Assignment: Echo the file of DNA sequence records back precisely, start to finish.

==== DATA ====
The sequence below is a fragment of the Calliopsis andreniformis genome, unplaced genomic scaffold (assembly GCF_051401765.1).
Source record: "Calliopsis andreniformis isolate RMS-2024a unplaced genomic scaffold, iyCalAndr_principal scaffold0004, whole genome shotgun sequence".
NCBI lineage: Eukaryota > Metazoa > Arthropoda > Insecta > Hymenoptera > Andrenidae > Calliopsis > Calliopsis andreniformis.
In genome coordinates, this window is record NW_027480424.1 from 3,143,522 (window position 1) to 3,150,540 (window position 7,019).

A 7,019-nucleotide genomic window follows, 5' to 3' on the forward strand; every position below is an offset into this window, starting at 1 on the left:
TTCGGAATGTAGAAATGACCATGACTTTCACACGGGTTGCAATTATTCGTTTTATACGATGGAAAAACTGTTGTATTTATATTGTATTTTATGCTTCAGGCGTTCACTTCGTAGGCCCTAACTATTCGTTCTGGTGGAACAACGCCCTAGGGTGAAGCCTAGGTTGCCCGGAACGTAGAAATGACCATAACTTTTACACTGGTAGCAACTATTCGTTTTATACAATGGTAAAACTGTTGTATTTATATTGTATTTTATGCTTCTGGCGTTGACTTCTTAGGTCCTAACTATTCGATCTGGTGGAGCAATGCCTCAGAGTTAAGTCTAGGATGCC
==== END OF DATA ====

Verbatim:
The sequence below is a fragment of the Calliopsis andreniformis genome, unplaced genomic scaffold (assembly GCF_051401765.1).
Source record: "Calliopsis andreniformis isolate RMS-2024a unplaced genomic scaffold, iyCalAndr_principal scaffold0004, whole genome shotgun sequence".
NCBI lineage: Eukaryota > Metazoa > Arthropoda > Insecta > Hymenoptera > Andrenidae > Calliopsis > Calliopsis andreniformis.
In genome coordinates, this window is record NW_027480424.1 from 3,143,522 (window position 1) to 3,150,540 (window position 7,019).

A 7,019-nucleotide genomic window follows, 5' to 3' on the forward strand; every position below is an offset into this window, starting at 1 on the left:
TTCGGAATGTAGAAATGACCATGACTTTCACACGGGTTGCAATTATTCGTTTTATACGATGGAAAAACTGTTGTATTTATATTGTATTTTATGCTTCAGGCGTTCACTTCGTAGGCCCTAACTATTCGTTCTGGTGGAACAACGCCCTAGGGTGAAGCCTAGGTTGCCCGGAACGTAGAAATGACCATAACTTTTACACTGGTAGCAACTATTCGTTTTATACAATGGTAAAACTGTTGTATTTATATTGTATTTTATGCTTCTGGCGTTGACTTCTTAGGTCCTAACTATTCGATCTGGTGGAGCAATGCCTCAGAGTTAAGTCTAGGATGCC